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  • Compound adjectives

    Compound adjectives in English

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    What are adjectives?

    Adjectives are words that we use before nouns or after the verb be or a sensory verb (such as taste, look, smell, etc.) to describe objects, people, places, and other things.

    What are compound adjectives?

    Compound adjectives are combinations of two or more words that function collectively as a single descriptive unit. These multi-word adjectives are typically connected with hyphens to indicate that they work together as one idea. Take, for instance, the phrase a well-known actor. Here, well-known is a compound adjective formed by combining the adverb well with the past participle known to offer a precise characterisation of the actor.
     

    When should we use the hyphen?

    The hyphen should be used to connect the different words of a compound adjective when we use it before a noun, but when we use the adjective after the verb be or a sensory verb, the words often remain separate.

    • He is a well-known actor. 
    • This actor is well known for his impactful performances. 

    However, some common compound adjectives are consistently hyphenated. It’s a good idea to consult a dictionary or verify online.

    • Their relationship was short-lived.

    While English speakers might occasionally skip the hyphen, its correct use is crucial to prevent misunderstandings. Consider the difference in these sentences:

    • He is a large truck driver. (This means the driver himself is large.)
    • He is a large-truck driver. (This indicates he drives large trucks.)

    Another example:

    • He is an old book collector. (This implies the book collector is old.)
    • He is an old-book collector. (This means he is a collector of old books.)

    The presence or absence of the hyphen can shift meaning. In the latter example, the hyphen shows that old describes the books, not the collector.

    We can form compound adjectives from various word combinations. It’s crucial to note that when a compound adjective includes a noun as one of its components, the noun is always in the singular form. Why is this? Because adjectives in English don’t have plural forms, and this rule applies to compound adjectives as well. Here are the most common types of compound adjectives:
     

    Adjective + Present Participle

    • long-lasting: My phone has a long-lasting battery.
    • easy-going: Tom is an easy-going student.
    • good-looking: Sara has a good-looking boyfriend.
    • slow-moving: I am on a slow-moving train.
    • loose-fitting: I prefer wearing loose-fitting clothing. 

     

    Adjective + Past Participle

    • short-haired: I’ve seen that short-haired woman before.
    • old-fashioned: My father has very old-fashioned ideas.
    • short-lived: They had a short-lived relationship.
    • ready-made: I eat a lot of ready-made meals.
    • deep-fried: She ordered some deep-fried chicken. 

     

    Adjective + Noun

    • long-distance: John is a long-distance runner.
    • last-minute: It was a last-minute decision.
    • short-term: He signed a short-term contract.
    • full-length: She wore a full-length skirt.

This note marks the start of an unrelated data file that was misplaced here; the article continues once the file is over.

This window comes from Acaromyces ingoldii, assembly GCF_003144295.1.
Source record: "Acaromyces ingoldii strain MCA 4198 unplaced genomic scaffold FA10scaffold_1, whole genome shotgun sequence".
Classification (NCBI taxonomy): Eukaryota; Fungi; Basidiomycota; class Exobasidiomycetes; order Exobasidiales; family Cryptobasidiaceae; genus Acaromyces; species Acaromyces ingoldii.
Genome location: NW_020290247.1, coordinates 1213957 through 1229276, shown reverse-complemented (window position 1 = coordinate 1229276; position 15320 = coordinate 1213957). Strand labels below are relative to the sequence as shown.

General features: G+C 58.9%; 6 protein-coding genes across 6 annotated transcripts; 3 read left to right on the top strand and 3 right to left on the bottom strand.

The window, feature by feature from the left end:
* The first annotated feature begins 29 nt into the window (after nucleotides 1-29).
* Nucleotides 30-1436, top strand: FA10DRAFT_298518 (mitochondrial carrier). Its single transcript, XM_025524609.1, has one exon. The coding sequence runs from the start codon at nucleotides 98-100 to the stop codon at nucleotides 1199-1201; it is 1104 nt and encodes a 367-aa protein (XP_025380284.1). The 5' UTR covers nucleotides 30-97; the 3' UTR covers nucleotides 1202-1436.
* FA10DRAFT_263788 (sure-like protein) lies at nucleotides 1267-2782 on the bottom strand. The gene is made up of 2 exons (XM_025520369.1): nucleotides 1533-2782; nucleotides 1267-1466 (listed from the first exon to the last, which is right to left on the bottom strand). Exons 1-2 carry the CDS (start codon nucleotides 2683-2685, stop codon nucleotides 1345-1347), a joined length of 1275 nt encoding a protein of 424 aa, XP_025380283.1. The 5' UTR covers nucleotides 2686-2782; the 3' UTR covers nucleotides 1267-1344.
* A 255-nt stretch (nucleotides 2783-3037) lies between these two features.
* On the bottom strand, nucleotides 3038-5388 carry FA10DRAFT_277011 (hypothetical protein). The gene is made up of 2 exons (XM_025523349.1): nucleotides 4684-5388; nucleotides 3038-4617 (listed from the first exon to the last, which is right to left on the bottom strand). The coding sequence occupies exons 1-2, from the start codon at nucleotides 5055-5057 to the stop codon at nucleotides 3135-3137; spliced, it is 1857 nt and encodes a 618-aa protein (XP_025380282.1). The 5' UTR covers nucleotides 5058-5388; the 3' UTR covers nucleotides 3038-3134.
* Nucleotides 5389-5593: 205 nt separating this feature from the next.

• high-quality: It is a high-quality product.

     

    Noun + Present Participle

    • time-consuming: It is a time-consuming task.
    • English-speaking: Australia is an English-speaking country.
    • record-breaking: It was a record-breaking achievement.
    • mouth-watering: She made us a mouth-watering meal.
    • thought-provoking: It was a thought-provoking lecture. 

     

    Noun + Past Participle

    • home-made: She brought us some home-made bread.
    • sun-dried: These sun-dried tomatoes are delicious.
    • middle-aged: My father is a middle-aged man.
    • wind-powered: John has a wind-powered boat.
    • grass-fed: I only eat grass-fed beef.

     

    Noun + Adjective

    • ice-cold: I feel like an ice-cold beer.
    • world-famous: He is a world-famous author.
    • sugar-free: Dan is on a sugar-free diet.
    • iron-rich: Spinach is an iron-rich vegetable.
    • cruelty-free: I only wear cruelty-free make up.

     

    Adverb + Past Participle

    • well-educated: She is a very well-educated woman.
    • highly-respected: He is a highly-respected man.
    • badly/well-behaved: They have two well-behaved boys.
    • brightly-lit: We sat in a brightly-lit room.
    • densely-populated: India is a densely-populated country.

     

    Number + Noun

    Number-noun adjectives are very common in English, especially to describe time, size, or features.

    • five-minute: Let’s take a five-minute break.
    • one-year: He signed a one-year contract
    • six-storey: I live in a six-storey building.
    • two-room: I live in a two-room flat.
    • five-day: I work a five-day week. 

    It’s important to remember that in number-noun combinations, you should write the number in full (unless it is an extremely large number) and keep the noun singular.

    • I had a 2-minutes break. blank
    • I had a two-minute break. blank
    • Ken has a 3-bedrooms house. blank
    • Ken has a three-bedroom house. blank

     

    Number + body part + -ed

    • eight-legged: Spiders are eight-legged insects.
    • one-eyed: A cyclops is a one-eyed creature.
    • one-armed: I met a one-armed man.
    • two-headed: I drew a two-headed monster.
    • three-horned: A rhinoceros is a three-horned animal. 

    We sometimes make compound adjectives using three or more words, though this is not as common. And, as with two-word compound adjectives, we use a hyphen to connect the words.

    • I have a two-year-old daughter.
    • They used state-of-the-art technology.